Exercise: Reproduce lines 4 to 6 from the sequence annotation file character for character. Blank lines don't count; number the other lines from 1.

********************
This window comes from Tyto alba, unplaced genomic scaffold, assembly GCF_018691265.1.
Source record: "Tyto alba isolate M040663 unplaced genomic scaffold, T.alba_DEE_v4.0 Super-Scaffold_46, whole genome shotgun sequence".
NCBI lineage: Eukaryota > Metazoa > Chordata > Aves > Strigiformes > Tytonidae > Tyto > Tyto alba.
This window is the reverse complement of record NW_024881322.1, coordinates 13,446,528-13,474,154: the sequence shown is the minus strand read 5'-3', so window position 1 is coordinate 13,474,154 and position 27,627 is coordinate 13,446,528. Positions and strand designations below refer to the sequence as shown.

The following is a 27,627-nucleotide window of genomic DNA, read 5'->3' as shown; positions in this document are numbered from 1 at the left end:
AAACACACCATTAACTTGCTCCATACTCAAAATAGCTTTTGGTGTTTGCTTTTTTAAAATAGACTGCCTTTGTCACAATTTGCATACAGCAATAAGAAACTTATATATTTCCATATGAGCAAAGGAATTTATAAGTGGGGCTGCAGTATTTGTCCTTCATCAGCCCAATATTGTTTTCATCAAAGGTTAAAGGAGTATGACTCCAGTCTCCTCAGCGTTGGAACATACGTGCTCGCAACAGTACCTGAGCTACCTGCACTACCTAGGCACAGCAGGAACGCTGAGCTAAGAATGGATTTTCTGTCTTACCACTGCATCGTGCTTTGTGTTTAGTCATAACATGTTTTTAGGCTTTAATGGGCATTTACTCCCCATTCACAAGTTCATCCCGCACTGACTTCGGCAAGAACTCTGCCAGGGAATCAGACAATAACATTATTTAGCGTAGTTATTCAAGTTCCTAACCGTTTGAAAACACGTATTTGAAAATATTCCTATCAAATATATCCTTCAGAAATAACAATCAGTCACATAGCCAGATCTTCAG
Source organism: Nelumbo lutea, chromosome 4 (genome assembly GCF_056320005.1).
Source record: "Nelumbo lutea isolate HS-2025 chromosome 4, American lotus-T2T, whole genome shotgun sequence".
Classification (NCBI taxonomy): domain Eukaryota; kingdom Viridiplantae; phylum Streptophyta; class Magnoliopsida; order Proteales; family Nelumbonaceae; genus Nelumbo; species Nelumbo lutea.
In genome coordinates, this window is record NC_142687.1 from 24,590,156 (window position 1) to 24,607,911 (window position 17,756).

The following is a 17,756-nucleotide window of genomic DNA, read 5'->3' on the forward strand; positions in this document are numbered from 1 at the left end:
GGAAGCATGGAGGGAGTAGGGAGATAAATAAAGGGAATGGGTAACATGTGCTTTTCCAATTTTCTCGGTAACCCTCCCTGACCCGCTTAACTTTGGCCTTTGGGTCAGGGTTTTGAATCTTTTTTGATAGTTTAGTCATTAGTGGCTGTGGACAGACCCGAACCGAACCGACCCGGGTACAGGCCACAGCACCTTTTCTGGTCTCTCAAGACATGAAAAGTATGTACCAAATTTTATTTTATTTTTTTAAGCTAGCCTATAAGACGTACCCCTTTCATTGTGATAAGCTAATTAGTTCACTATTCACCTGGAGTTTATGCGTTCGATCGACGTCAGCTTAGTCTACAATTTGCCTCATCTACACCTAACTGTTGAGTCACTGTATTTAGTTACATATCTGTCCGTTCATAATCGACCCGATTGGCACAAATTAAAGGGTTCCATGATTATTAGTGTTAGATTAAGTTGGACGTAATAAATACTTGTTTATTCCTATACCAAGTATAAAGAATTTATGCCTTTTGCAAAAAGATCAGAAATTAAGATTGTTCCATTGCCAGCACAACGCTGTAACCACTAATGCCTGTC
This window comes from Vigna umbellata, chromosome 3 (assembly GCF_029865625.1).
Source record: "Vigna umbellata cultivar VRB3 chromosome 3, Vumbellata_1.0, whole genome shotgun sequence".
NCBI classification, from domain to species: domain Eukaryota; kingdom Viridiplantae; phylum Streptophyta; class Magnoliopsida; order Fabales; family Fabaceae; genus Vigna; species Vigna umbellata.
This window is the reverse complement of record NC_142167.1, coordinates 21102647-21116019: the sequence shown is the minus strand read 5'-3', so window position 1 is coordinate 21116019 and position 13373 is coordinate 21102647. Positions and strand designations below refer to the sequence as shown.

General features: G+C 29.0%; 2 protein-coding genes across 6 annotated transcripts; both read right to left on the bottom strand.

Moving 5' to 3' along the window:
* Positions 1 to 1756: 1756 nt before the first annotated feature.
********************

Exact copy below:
This window is the reverse complement of record NW_024881322.1, coordinates 13,446,528-13,474,154: the sequence shown is the minus strand read 5'-3', so window position 1 is coordinate 13,474,154 and position 27,627 is coordinate 13,446,528. Positions and strand designations below refer to the sequence as shown.

The following is a 27,627-nucleotide window of genomic DNA, read 5'->3' as shown; positions in this document are numbered from 1 at the left end:
AAACACACCATTAACTTGCTCCATACTCAAAATAGCTTTTGGTGTTTGCTTTTTTAAAATAGACTGCCTTTGTCACAATTTGCATACAGCAATAAGAAACTTATATATTTCCATATGAGCAAAGGAATTTATAAGTGGGGCTGCAGTATTTGTCCTTCATCAGCCCAATATTGTTTTCATCAAAGGTTAAAGGAGTATGACTCCAGTCTCCTCAGCGTTGGAACATACGTGCTCGCAACAGTACCTGAGCTACCTGCACTACCTAGGCACAGCAGGAACGCTGAGCTAAGAATGGATTTTCTGTCTTACCACTGCATCGTGCTTTGTGTTTAGTCATAACATGTTTTTAGGCTTTAATGGGCATTTACTCCCCATTCACAAGTTCATCCCGCACTGACTTCGGCAAGAACTCTGCCAGGGAATCAGACAATAACATTATTTAGCGTAGTTATTCAAGTTCCTAACCGTTTGAAAACACGTATTTGAAAATATTCCTATCAAATATATCCTTCAGAAATAACAATCAGTCACATAGCCAGATCTTCAG